When we last checked in on Carl Icahn's efforts to get eBay Inc. to spin off PayPal Inc., a month ago, I speculated about why Icahn might be pursuing a proxy fight in such a big company. With only 0.82 percent of the shares, Icahn doesn't have a huge stake to anchor his dissident position, and has to rely solely on his persuasive abilities to get other shareholders to vote for him. But I didn't count on one factor, which is that Icahn doesn't even think he should have to wage a proxy fight:
Indeed, for the first time in our long history, we have encountered a situation where we believe we should not even have to run a proxy fight to change the board composition. Rather, we believe that in any sane business environment these directors would simply resign immediately from the eBay Board, either out of pure decency or sheer embarrassment at the public exposure of the extent of their self-serving activities.
What. What. What? Carl, it does not work that way. Does it? It would be amazing if you could win a proxy fight by just unilaterally declaring, "I shouldn't even be having this proxy fight, I am so right, you should just give me what I want right now."
That claim is from Icahn's open letter to eBay's stockholders, and the rest of it is just as joyfully weird. For instance, I love Icahn's insistence that he's been "diligently researching" eBay, and also the order of these sentences:
We have recently accumulated a significant position in eBay's common stock because we believe there is great long-term value in the business. However, after diligently researching this company we have discovered multiple lapses in corporate governance. These include certain material conflicts of interest, which we believe could put the future of our company in peril.
I don't know, doesn't that sound like he bought first (this stake was disclosed a month ago) and researched later? Especially since the news that he's found is not exactly new news -- eBay says he "cherry-picked old news clips and anecdotes out of context," and I guess that's not wrong?
The main thing is that two eBay directors, Marc Andreessen and Scott Cook, seem to have outside interests that compete with eBay's. Cook is the founder of Intuit Inc., which mostly makes TurboTax, but which also derives a small percentage of its revenue from a mobile payment processing service called GoPayment, which competes with PayPal.
Andreessen is a partner of Andreessen Horowitz, the venture capital firm, which among other things
(1) was part of a consortium that bought a majority of Skype from eBay in 2009 and made a quick and large profit on the deal, (2) invested in a company called Kynetic a year after eBay sold it, and (3) according to Icahn, "has made investments in and actively advised, no less than five direct competitors of eBay (four of which are competitors of PayPal), including Boku (mobile payments platform), Coinbase (Bitcoin wallet), Dwolla (secure online money management), Jumio (online and mobile credit card payments) and Fab (design e-commerce)."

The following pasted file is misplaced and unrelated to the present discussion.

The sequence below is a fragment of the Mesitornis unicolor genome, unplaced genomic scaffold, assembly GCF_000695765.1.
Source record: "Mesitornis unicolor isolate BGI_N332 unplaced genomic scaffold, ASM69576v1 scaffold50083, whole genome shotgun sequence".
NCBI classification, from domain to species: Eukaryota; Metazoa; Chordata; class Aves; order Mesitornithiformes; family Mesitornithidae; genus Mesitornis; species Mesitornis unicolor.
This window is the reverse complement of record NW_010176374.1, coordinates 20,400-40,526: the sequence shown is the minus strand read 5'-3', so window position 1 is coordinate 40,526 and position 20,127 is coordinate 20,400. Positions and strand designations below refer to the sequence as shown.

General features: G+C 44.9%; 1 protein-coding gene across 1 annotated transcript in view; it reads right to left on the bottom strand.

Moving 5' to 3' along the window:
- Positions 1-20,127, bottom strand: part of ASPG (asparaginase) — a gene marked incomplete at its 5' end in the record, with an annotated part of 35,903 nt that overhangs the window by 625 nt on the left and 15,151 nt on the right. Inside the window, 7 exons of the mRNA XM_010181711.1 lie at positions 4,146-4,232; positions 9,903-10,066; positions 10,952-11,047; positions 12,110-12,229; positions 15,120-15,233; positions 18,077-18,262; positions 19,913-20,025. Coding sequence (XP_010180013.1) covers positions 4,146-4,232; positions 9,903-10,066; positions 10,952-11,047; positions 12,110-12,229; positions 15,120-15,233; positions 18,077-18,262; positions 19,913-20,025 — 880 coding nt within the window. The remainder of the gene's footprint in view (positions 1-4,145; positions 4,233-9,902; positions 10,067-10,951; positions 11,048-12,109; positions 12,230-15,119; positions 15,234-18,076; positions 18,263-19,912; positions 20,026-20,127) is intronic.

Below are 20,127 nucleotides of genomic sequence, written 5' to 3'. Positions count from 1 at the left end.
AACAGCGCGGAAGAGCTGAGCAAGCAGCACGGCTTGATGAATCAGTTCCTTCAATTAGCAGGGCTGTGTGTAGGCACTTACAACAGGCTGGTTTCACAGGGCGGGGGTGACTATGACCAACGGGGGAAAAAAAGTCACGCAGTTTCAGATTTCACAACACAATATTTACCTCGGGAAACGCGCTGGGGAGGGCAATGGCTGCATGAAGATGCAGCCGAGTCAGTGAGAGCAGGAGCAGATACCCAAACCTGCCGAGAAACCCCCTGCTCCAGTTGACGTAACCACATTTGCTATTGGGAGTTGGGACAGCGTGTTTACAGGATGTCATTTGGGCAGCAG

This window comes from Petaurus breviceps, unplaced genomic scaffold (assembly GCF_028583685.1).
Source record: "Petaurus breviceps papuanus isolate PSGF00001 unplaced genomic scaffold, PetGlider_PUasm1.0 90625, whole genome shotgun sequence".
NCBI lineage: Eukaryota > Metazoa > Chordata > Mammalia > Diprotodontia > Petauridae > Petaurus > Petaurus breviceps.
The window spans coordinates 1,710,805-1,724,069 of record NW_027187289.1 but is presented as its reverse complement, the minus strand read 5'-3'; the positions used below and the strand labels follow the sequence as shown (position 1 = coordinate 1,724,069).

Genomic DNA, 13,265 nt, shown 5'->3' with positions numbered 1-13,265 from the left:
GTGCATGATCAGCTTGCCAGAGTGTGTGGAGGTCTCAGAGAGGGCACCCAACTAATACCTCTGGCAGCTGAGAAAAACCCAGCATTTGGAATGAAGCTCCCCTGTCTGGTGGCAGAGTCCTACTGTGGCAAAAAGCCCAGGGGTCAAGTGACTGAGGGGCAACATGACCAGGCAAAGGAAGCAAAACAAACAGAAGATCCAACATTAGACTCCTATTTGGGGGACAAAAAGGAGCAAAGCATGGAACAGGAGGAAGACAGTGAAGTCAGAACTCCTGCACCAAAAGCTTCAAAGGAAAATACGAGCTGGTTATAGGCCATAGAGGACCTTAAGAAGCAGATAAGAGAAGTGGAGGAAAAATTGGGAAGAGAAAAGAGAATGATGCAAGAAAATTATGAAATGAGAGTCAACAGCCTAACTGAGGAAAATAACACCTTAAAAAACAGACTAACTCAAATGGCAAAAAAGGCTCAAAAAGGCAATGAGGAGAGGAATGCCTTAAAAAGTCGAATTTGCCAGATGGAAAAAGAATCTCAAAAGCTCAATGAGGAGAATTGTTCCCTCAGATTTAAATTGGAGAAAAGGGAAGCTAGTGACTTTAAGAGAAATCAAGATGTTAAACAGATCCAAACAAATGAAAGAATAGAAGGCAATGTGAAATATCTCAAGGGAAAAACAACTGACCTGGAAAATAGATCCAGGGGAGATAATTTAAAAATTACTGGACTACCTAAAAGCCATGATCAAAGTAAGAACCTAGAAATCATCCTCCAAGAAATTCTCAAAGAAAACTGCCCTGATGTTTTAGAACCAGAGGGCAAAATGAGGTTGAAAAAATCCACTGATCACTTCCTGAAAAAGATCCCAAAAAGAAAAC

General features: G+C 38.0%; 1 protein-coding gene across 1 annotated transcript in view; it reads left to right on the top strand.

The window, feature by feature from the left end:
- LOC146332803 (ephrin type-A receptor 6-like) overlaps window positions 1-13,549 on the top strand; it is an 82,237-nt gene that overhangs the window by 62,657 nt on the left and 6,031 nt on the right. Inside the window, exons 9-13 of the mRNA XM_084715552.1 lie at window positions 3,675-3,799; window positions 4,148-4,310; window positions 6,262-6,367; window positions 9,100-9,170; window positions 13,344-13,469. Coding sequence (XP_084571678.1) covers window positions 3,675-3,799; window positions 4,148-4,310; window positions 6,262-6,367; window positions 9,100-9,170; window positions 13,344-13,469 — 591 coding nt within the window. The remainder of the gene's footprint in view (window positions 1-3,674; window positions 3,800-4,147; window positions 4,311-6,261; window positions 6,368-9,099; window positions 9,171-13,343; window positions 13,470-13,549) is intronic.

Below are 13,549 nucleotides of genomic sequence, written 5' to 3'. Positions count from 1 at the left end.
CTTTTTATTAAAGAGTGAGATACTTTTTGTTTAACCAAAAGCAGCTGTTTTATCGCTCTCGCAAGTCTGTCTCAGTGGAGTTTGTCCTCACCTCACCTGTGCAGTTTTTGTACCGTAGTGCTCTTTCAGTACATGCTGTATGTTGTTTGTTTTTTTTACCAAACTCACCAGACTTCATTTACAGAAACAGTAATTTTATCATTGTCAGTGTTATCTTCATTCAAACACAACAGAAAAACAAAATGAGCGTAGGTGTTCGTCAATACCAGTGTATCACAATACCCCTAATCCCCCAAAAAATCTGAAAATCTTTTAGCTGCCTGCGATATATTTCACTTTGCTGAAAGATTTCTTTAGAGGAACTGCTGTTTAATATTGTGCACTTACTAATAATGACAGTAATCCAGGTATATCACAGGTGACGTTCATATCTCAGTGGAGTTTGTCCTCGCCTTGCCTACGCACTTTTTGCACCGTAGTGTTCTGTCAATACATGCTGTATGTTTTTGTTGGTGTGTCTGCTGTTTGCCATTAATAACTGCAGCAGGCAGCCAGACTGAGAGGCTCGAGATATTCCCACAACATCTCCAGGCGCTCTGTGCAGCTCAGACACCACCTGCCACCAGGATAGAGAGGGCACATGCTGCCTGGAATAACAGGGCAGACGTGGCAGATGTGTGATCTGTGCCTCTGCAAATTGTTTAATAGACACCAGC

Some of this is awkward stuff; the letter does a good job of emphasizing that the clubby Silicon Valley thing where all of the competitors in an industry share venture capitalists and board members and agreements not to hire each others' workers doesn't fit all that neatly with traditional notions of public-company corporate governance. On the other hand, eBay is right that it's old stuff, that having venture capitalists on your board is normal for tech companies and probably has some benefits, and that there are sensible ways -- recusals, conflicts policies, etc. -- to minimize the bad consequences of those conflicts.
What is the purpose of this letter? It ends with a call for shareholders to vote for Icahn's two director nominees and for his nonbinding proposal to separate PayPal from eBay, and that seems to be Icahn's goal. But the letter contains only minimal discussion of the PayPal question, and its attacks on Andreessen and Cook are a little weird in that eBay has a staggered board and Andreessen is not up for re-election this year. (Cook is, so, go ahead and vote against him if you want.) The letter is fiery enough, but it has more or less nothing to do with the actual proxy fight.
I don't know, I get the sense that Icahn isn't kidding about thinking he should not run a proxy fight. His leverage with eBay doesn't come from the traditional activist source of having a big stake that can vote against management, and frankly it doesn't seem to come from deep research and astute financial analysis. It comes from being Carl Icahn, the ... let's say noisiest of the shareholder activists, and the one with the most talent for annoying companies. Annoying eBay into submission may be Icahn's best chance of winning, and it's one that doesn't depend on financial analysis, vote counts or arguments about PayPal's standalone value. All it requires is over-the-top rhetoric and lots of publicity.
To be fair, Icahn cites the fact that "an accomplished leader such as Scott Thompson, the former CEO of Yahoo, [was] dismissed for adding two words, Computer Science, to a degree from Stonehill College" as, I guess, a minimum threshold for executive misdeeds that should get you canned. And Thompson's departure from Yahoo! Inc. didn't require a proxy fight. Still.
On the other hand, if you're worried about eBay's directors stealing opportunities from the company, I'm not sure why you'd urge them to spin out another business? Seems like one more opportunity to steal?
This column does not necessarily reflect the opinion of Bloomberg View's editorial board or Bloomberg LP, its owners and investors.
To contact the author on this story:
Matthew S Levine at firstname.lastname@example.org
To contact the editor on this story:
Zara Kessler at email@example.com